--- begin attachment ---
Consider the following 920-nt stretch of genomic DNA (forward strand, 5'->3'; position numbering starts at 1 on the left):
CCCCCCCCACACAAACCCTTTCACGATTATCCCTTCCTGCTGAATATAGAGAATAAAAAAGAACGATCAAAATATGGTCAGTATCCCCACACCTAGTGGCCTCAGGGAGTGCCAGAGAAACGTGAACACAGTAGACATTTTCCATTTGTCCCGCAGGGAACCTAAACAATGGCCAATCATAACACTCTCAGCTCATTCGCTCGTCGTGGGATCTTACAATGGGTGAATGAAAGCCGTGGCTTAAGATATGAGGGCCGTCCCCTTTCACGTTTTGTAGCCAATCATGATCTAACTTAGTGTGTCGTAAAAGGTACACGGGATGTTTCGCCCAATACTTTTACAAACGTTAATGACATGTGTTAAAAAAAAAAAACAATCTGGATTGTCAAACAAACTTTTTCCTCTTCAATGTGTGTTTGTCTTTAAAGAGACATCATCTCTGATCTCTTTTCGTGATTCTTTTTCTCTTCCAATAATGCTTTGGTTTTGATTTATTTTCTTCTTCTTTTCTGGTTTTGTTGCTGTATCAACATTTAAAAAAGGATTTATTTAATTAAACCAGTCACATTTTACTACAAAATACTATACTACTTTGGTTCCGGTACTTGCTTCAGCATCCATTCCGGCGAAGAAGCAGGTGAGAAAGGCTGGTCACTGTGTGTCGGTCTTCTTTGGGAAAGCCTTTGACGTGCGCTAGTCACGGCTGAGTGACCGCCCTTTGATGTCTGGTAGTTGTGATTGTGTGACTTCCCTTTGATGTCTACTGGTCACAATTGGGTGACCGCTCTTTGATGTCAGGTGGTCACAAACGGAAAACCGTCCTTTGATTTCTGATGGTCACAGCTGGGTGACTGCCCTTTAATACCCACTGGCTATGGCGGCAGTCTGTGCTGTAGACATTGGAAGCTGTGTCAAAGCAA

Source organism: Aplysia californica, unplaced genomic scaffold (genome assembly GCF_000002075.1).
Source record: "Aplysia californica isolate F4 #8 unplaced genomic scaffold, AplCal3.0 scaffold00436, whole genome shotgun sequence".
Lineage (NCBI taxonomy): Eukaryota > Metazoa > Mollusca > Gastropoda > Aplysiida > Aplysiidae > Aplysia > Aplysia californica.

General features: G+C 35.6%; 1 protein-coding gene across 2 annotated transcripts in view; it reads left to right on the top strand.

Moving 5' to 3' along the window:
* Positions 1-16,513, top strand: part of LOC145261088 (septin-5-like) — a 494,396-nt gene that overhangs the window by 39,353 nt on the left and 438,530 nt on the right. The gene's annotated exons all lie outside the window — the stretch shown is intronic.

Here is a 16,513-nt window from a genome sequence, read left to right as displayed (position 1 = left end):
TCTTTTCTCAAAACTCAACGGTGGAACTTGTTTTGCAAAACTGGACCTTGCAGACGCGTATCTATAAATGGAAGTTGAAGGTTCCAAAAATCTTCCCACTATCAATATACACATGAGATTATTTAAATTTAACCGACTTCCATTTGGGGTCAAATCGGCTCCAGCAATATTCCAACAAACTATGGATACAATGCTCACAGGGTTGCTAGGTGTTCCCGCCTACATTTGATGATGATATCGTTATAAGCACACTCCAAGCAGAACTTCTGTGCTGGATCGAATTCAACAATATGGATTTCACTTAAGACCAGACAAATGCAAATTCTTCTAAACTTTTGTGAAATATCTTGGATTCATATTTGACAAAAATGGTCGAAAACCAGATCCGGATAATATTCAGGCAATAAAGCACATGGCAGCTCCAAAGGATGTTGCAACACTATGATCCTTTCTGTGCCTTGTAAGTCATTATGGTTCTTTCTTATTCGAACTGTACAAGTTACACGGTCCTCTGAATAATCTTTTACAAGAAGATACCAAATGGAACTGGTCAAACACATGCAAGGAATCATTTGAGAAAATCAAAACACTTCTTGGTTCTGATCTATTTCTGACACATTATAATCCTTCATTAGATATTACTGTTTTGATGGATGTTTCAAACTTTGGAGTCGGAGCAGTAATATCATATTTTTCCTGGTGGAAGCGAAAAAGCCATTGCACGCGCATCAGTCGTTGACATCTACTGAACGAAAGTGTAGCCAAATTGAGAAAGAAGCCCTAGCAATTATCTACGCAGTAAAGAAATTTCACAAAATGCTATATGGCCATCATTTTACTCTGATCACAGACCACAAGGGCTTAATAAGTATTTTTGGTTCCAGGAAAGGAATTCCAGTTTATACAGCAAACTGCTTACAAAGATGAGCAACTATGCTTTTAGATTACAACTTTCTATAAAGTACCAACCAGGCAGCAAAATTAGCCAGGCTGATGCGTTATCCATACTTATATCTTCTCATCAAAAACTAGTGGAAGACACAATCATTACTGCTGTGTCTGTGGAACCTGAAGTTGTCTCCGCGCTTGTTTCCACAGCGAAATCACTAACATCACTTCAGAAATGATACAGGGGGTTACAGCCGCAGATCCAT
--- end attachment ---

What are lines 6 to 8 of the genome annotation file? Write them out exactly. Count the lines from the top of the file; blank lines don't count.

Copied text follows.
General features: G+C 35.6%; 1 protein-coding gene across 2 annotated transcripts in view; it reads left to right on the top strand.

Moving 5' to 3' along the window:
* Positions 1-16,513, top strand: part of LOC145261088 (septin-5-like) — a 494,396-nt gene that overhangs the window by 39,353 nt on the left and 438,530 nt on the right. The gene's annotated exons all lie outside the window — the stretch shown is intronic.